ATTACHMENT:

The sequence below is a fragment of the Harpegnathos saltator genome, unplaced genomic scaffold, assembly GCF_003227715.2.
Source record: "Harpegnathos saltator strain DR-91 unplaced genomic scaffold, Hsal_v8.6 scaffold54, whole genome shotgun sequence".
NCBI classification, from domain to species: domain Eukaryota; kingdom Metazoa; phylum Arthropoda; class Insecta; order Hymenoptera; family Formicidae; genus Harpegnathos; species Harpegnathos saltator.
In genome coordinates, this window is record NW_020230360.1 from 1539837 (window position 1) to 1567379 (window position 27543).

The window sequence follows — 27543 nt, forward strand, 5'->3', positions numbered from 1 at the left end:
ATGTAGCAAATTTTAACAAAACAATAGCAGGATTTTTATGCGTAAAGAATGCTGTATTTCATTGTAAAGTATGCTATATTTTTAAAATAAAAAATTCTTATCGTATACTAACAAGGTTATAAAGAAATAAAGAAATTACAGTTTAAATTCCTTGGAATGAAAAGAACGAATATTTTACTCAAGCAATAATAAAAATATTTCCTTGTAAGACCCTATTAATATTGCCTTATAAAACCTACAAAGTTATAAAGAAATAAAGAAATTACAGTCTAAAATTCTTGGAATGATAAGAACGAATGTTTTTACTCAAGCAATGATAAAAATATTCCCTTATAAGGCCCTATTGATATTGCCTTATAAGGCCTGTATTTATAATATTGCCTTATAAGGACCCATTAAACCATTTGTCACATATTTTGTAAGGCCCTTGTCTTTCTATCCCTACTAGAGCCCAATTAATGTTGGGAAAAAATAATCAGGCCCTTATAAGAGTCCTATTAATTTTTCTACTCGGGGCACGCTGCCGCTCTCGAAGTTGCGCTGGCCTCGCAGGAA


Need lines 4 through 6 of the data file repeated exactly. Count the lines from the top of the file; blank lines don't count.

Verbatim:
In genome coordinates, this window is record NW_020230360.1 from 1539837 (window position 1) to 1567379 (window position 27543).

The window sequence follows — 27543 nt, forward strand, 5'->3', positions numbered from 1 at the left end:
ATGTAGCAAATTTTAACAAAACAATAGCAGGATTTTTATGCGTAAAGAATGCTGTATTTCATTGTAAAGTATGCTATATTTTTAAAATAAAAAATTCTTATCGTATACTAACAAGGTTATAAAGAAATAAAGAAATTACAGTTTAAATTCCTTGGAATGAAAAGAACGAATATTTTACTCAAGCAATAATAAAAATATTTCCTTGTAAGACCCTATTAATATTGCCTTATAAAACCTACAAAGTTATAAAGAAATAAAGAAATTACAGTCTAAAATTCTTGGAATGATAAGAACGAATGTTTTTACTCAAGCAATGATAAAAATATTCCCTTATAAGGCCCTATTGATATTGCCTTATAAGGCCTGTATTTATAATATTGCCTTATAAGGACCCATTAAACCATTTGTCACATATTTTGTAAGGCCCTTGTCTTTCTATCCCTACTAGAGCCCAATTAATGTTGGGAAAAAATAATCAGGCCCTTATAAGAGTCCTATTAATTTTTCTACTCGGGGCACGCTGCCGCTCTCGAAGTTGCGCTGGCCTCGCAGGAA